Shooting a Spider’s Web: The iPhone 8 takes on the Galaxy Note 8
The smaller Godphone vs the Sammy Big Daddy
If there is one thing even the most ardent Apple haters cannot deny, it is the fact that the iPhone’s camera has pretty much been the benchmark for smartphone cameras for quite a while. We have seen some exceptional cameras on Android devices as well, but Apple has been consistently offering great cameras on the iPhones since well, forever. But this does not mean there is no competition – just ask those who swear by the shooters on the Samsung Galaxy S and Note series.
So when we had the Galaxy Note 8 and the iPhone 8, to shoot was but natural. We got some great shots. But one picture, in particular, made our eyes pop. Now, do not get your hopes high – this is not THE iPhone 8 vs. Galaxy Note 8 Camera shootout. This is not really the ultimate judge of which camera is better amongst the two.
But what a picture it is.
One of the most difficult things to capture on a smartphone camera (actually, even a point and shoot camera) can be a spider’s web. This is because the web is finely textured and the camera often ends up focussing on what is behind it rather than on the web itself. So when we saw one, we decided to give it a go – the Samsung Galaxy Note 8’s dual cameras against the single one on the iPhone 8 (we would have used the 8 Plus but by some quirk, it was out of battery).
We took a macro shot of a spider’s web around two iron pillars. In both cases, the images are taken in auto mode without any filters or editing whatsoever.
To quote a website we know very well; you won’t believe what happened next.
Image number one:
In image number one, the first thing that really jumps at you is the spider’s web – the subject of our pictures. You can literally see each and every strand that is there in this spider’s web. And zooming in just makes things even better. As we zoomed in, the rings of the nut on the pillar and the spider’s web together created a lot of depth in the image. You can see the rusting on the iron rods, and although it is blurred out, even the texture of the pillar emerges in the image. The camera that took image one has even reproduced colors beautifully. It is super close to the real setting without any tweaks.
Another thing that we loved about this image was the quality of bokeh. This image does not have a lot of elements in the background to blur out, but the camera, in this case, has definitely created a very deep and sharp bokeh around the subject and has blurred out whatever there is in the background pretty well. This not only adds another dimension to the picture but also helps the subject stand out.
And all this just took one tap on the subject to lock the focus, one second of hold and voila! We got the result we were looking for.
Image number two:
Well, we expected an equally brilliant image from the second camera, given the reputations of the devices involved. But we were a little disappointed. First off, the camera could not focus on the web from as close as the first device. We had to change the angle and distance a bit before we could get the web in the picture. And even then, we could not see each strand of the spider’s web as clearly as we saw in the image one. Some strands were visible, but others were not.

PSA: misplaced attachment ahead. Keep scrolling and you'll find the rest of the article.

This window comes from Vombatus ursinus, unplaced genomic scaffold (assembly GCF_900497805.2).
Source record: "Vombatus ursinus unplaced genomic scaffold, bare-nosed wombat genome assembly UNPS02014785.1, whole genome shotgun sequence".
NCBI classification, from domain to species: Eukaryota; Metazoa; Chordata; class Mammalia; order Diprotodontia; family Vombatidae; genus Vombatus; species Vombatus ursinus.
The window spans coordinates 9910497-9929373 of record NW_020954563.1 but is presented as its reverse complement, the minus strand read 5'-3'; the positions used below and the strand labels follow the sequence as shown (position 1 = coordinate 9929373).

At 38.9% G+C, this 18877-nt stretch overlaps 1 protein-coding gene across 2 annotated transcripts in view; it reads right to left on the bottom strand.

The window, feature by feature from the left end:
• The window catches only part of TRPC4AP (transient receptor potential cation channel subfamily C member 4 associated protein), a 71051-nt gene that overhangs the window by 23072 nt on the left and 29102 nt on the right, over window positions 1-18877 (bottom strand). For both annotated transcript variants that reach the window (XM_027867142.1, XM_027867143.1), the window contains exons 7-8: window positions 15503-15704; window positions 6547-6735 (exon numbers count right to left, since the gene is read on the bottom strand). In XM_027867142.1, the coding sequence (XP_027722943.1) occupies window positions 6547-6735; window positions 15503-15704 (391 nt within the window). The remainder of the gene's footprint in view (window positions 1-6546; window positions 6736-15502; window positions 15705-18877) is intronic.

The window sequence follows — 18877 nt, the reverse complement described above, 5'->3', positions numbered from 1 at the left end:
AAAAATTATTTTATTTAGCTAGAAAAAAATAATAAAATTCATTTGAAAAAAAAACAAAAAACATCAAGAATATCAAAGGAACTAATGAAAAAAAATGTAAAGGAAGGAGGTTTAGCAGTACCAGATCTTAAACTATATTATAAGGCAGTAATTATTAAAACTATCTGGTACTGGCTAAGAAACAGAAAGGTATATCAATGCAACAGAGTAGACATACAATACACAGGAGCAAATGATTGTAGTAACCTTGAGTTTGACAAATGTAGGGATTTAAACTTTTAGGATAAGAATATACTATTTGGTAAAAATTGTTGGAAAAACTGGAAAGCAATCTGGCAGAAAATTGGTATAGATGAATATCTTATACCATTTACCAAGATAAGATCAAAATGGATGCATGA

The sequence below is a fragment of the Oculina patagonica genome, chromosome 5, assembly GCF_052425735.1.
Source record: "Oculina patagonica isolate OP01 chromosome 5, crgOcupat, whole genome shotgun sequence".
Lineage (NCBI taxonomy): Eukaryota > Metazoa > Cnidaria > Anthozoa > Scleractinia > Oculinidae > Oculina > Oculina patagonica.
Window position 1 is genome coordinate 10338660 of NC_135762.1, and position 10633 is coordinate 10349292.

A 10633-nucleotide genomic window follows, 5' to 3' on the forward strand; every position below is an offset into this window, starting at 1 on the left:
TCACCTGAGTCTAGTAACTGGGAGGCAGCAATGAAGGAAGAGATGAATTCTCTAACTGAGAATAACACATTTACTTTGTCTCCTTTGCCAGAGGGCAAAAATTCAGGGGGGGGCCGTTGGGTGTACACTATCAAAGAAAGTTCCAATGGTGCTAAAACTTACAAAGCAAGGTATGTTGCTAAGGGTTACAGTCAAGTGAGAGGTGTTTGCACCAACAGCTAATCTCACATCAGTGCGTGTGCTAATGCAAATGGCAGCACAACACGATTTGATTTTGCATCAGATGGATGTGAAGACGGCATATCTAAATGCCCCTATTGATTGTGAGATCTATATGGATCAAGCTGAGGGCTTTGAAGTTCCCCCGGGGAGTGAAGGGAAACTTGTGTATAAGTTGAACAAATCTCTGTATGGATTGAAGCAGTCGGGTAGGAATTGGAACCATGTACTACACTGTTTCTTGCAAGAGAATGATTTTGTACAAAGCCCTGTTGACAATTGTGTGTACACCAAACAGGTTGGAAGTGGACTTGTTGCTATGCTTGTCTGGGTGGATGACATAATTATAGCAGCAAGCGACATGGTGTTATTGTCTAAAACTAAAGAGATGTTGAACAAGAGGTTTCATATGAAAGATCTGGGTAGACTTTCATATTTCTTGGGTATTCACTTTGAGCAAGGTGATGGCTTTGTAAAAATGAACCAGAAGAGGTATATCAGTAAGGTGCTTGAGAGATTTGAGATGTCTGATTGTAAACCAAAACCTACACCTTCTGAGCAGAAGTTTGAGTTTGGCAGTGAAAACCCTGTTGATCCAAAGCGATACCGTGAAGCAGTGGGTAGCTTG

But just like image number one, this one too impressed us with its overall quality. Zooming in was a pleasure to the eyes as we got a very well detailed image. We could see the rust on the iron, the rings around the screw and all this added a lot of texture to the image. Regarding color reproduction, this image was leaning slightly towards a bit of oversaturation, and the warm colors like red and yellow seemed a bit brighter than the real setting.
That said, we were also a little disappointed with the bokeh quality, which just did not match the bokeh on the first one (perhaps because we had to step away a bit further from the subject to get it into focus). In the first image, the camera had blurred out the iron pillars and the background well, while in this case, everything in the foreground was in focus which took away from the dimension present in the image, although it did blur out the background well.
And then there was the whole effort that went into taking the snap. In the first case, we just had to tap to focus, hold and click and that too from very close to the subject, while here we had to focus multiple times, we had to step a little away for the phone to be able to focus on the web.
Now that’s we have analyzed the two images, it is time to reveal which camera took image one and which captured image two. Well, logic would seem to dictate that the dual camera-laden Samsung Galaxy Note 8 would have taken the first snap. But surprise! The first image is taken by the iPhone 8 which has a single 12-megapixel primary camera. Yes, the iPhone 8’s camera captured the image in the new HEIC format, while the Note 8 went with JPG, but we made absolutely no changes to the default settings.
No, this does not mean conclusively that the iPhone 8’s camera is better than that of the Galaxy Note 8 – we have seen the latter take some brilliant shots, and even in this case it did not exactly disgrace itself. Who knows, if we had tweaked settings, it might even have come out on top – the Note 8 does possess some seriously hefty imaging hardware and software. This was a simple point and shoot snapping – what most people do with smartphones!
What the two pictures, however, do prove is that a single camera can sometimes outgun a pair of dual cameras. This was a particularly difficult shot, and the iPhone 8 handled it with sheer elan. You know, Google might be on to something by hanging onto a single camera on the new Pixels. And yes, we are not only going to compare the iPhone 8 Plus’ camera with that of the Galaxy Note 8, but with that of its smaller brethren too.